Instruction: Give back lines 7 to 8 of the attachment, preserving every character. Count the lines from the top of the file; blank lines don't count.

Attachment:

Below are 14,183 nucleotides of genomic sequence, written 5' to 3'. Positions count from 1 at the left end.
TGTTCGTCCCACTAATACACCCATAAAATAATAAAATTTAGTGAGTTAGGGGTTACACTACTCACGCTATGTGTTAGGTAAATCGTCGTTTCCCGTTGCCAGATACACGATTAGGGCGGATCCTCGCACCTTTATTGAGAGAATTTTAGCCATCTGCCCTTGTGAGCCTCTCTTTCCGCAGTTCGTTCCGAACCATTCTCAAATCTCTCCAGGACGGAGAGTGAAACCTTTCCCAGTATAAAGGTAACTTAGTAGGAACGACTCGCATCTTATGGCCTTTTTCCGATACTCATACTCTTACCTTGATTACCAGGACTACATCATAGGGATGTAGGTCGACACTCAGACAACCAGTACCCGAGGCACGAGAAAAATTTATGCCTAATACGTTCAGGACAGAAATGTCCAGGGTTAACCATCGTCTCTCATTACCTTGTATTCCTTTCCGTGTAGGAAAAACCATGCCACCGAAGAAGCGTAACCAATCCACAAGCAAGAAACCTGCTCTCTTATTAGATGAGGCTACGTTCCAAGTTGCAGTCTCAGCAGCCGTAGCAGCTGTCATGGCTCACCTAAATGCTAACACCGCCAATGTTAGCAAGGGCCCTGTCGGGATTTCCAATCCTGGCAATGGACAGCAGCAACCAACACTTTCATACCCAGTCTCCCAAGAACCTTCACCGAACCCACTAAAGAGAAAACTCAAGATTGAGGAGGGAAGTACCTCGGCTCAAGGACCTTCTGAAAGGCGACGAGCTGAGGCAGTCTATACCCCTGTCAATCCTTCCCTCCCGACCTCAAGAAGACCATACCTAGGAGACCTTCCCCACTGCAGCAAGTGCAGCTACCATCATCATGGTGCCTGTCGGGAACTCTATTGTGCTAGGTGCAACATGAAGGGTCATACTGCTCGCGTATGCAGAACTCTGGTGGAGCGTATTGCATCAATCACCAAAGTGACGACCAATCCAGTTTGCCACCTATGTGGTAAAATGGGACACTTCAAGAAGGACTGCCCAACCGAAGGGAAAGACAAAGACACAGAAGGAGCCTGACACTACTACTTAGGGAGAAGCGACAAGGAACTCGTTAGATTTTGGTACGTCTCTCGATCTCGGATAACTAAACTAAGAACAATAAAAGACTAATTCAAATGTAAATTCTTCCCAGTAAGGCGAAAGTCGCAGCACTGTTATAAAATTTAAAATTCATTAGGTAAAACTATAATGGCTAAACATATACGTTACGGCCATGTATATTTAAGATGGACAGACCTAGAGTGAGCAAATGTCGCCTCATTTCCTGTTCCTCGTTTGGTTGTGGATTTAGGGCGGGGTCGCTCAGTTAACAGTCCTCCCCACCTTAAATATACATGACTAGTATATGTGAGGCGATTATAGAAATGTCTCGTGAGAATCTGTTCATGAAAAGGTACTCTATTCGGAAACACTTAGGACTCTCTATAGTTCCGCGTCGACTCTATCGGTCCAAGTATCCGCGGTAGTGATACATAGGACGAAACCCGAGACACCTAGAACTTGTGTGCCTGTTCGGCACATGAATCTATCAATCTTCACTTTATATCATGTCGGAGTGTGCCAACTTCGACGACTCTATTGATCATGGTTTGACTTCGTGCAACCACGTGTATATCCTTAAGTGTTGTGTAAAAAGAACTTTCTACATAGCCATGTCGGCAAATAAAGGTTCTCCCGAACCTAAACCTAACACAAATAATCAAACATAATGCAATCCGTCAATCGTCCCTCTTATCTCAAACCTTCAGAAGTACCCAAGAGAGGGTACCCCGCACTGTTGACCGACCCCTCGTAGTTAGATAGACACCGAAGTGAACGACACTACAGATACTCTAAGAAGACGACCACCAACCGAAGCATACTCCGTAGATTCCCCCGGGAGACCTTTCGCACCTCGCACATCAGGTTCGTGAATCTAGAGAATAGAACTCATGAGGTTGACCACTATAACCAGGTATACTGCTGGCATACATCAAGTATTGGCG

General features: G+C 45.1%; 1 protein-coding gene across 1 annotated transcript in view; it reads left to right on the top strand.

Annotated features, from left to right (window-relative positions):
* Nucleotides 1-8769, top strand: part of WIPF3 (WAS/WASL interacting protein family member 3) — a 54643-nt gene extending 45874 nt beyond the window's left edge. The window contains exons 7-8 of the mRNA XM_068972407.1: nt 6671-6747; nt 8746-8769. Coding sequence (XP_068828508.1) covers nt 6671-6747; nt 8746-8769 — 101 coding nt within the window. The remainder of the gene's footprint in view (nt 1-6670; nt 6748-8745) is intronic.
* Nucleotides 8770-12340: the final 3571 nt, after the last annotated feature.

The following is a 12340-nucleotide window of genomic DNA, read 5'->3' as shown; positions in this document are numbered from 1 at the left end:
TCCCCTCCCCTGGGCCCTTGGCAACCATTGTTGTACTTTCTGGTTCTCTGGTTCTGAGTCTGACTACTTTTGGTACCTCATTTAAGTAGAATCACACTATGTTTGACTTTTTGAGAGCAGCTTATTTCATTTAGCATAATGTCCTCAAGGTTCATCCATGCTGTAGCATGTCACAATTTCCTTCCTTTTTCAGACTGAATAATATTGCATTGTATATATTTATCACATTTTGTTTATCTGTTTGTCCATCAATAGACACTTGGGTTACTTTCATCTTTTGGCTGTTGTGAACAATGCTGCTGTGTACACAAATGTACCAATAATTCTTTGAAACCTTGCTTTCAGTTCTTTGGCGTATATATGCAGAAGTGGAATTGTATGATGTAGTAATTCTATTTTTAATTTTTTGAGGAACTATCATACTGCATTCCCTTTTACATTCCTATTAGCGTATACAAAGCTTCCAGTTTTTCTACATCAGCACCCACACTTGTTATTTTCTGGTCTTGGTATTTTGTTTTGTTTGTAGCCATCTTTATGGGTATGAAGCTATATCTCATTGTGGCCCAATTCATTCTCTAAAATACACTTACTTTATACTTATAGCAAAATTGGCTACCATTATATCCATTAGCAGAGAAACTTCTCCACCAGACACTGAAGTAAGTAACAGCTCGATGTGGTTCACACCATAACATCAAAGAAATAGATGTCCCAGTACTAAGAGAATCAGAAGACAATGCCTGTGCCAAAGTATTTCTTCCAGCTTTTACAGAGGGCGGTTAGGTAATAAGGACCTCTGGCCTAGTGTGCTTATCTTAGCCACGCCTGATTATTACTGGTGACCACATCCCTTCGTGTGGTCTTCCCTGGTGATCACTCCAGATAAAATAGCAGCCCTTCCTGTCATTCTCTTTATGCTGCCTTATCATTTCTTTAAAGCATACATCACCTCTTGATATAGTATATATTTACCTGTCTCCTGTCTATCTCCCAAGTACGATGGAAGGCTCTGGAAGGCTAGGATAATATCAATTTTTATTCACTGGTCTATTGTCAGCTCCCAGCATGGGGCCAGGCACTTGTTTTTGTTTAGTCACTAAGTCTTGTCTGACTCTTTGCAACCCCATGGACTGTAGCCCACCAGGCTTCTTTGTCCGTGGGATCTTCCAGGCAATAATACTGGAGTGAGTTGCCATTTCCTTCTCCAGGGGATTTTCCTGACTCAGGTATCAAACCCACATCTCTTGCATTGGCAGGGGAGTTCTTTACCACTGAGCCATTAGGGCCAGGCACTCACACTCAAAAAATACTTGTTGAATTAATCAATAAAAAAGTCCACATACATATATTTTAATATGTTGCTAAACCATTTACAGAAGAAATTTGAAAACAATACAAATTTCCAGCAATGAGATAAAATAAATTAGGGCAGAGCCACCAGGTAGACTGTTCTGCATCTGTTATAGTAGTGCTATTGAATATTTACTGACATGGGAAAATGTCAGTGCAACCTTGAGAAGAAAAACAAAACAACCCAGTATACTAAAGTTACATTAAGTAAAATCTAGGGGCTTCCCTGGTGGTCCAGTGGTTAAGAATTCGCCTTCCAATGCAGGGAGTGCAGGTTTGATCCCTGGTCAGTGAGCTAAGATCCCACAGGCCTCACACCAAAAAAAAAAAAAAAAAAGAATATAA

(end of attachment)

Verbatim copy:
The following is a 12340-nucleotide window of genomic DNA, read 5'->3' as shown; positions in this document are numbered from 1 at the left end:
TCCCCTCCCCTGGGCCCTTGGCAACCATTGTTGTACTTTCTGGTTCTCTGGTTCTGAGTCTGACTACTTTTGGTACCTCATTTAAGTAGAATCACACTATGTTTGACTTTTTGAGAGCAGCTTATTTCATTTAGCATAATGTCCTCAAGGTTCATCCATGCTGTAGCATGTCACAATTTCCTTCCTTTTTCAGACTGAATAATATTGCATTGTATATATTTATCACATTTTGTTTATCTGTTTGTCCATCAATAGACACTTGGGTTACTTTCATCTTTTGGCTGTTGTGAACAATGCTGCTGTGTACACAAATGTACCAATAATTCTTTGAAACCTTGCTTTCAGTTCTTTGGCGTATATATGCAGAAGTGGAATTGTATGATGTAGTAATTCTATTTTTAATTTTTTGAGGAACTATCATACTGCATTCCCTTTTACATTCCTATTAGCGTATACAAAGCTTCCAGTTTTTCTACATCAGCACCCACACTTGTTATTTTCTGGTCTTGGTATTTTGTTTTGTTTGTAGCCATCTTTATGGGTATGAAGCTATATCTCATTGTGGCCCAATTCATTCTCTAAAATACACTTACTTTATACTTATAGCAAAATTGGCTACCATTATATCCATTAGCAGAGAAACTTCTCCACCAGACACTGAAGTAAGTAACAGCTCGATGTGGTTCACACCATAACATCAAAGAAATAGATGTCCCAGTACTAAGAGAATCAGAAGACAATGCCTGTGCCAAAGTATTTCTTCCAGCTTTTACAGAGGGCGGTTAGGTAATAAGGACCTCTGGCCTAGTGTGCTTATCTTAGCCACGCCTGATTATTACTGGTGACCACATCCCTTCGTGTGGTCTTCCCTGGTGATCACTCCAGATAAAATAGCAGCCCTTCCTGTCATTCTCTTTATGCTGCCTTATCATTTCTTTAAAGCATACATCACCTCTTGATATAGTATATATTTACCTGTCTCCTGTCTATCTCCCAAGTACGATGGAAGGCTCTGGAAGGCTAGGATAATATCAATTTTTATTCACTGGTCTATTGTCAGCTCCCAGCATGGGGCCAGGCACTTGTTTTTGTTTAGTCACTAAGTCTTGTCTGACTCTTTGCAACCCCATGGACTGTAGCCCACCAGGCTTCTTTGTCCGTGGGATCTTCCAGGCAATAATACTGGAGTGAGTTGCCATTTCCTTCTCCAGGGGATTTTCCTGACTCAGGTATCAAACCCACATCTCTTGCATTGGCAGGGGAGTTCTTTACCACTGAGCCATTAGGGCCAGGCACTCACACTCAAAAAATACTTGTTGAATTAATCAATAAAAAAGTCCACATACATATATTTTAATATGTTGCTAAACCATTTACAGAAGAAATTTGAAAACAATACAAATTTCCAGCAATGAGATAAAATAAATTAGGGCAGAGCCACCAGGTAGACTGTTCTGCATCTGTTATAGTAGTGCTATTGAATATTTACTGACATGGGAAAATGTCAGTGCAACCTTGAGAAGAAAAACAAAACAACCCAGTATACTAAAGTTACATTAAGTAAAATCTAGGGGCTTCCCTGGTGGTCCAGTGGTTAAGAATTCGCCTTCCAATGCAGGGAGTGCAGGTTTGATCCCTGGTCAGTGAGCTAAGATCCCACAGGCCTCACACCAAAAAAAAAAAAAAAAAAGAATATAA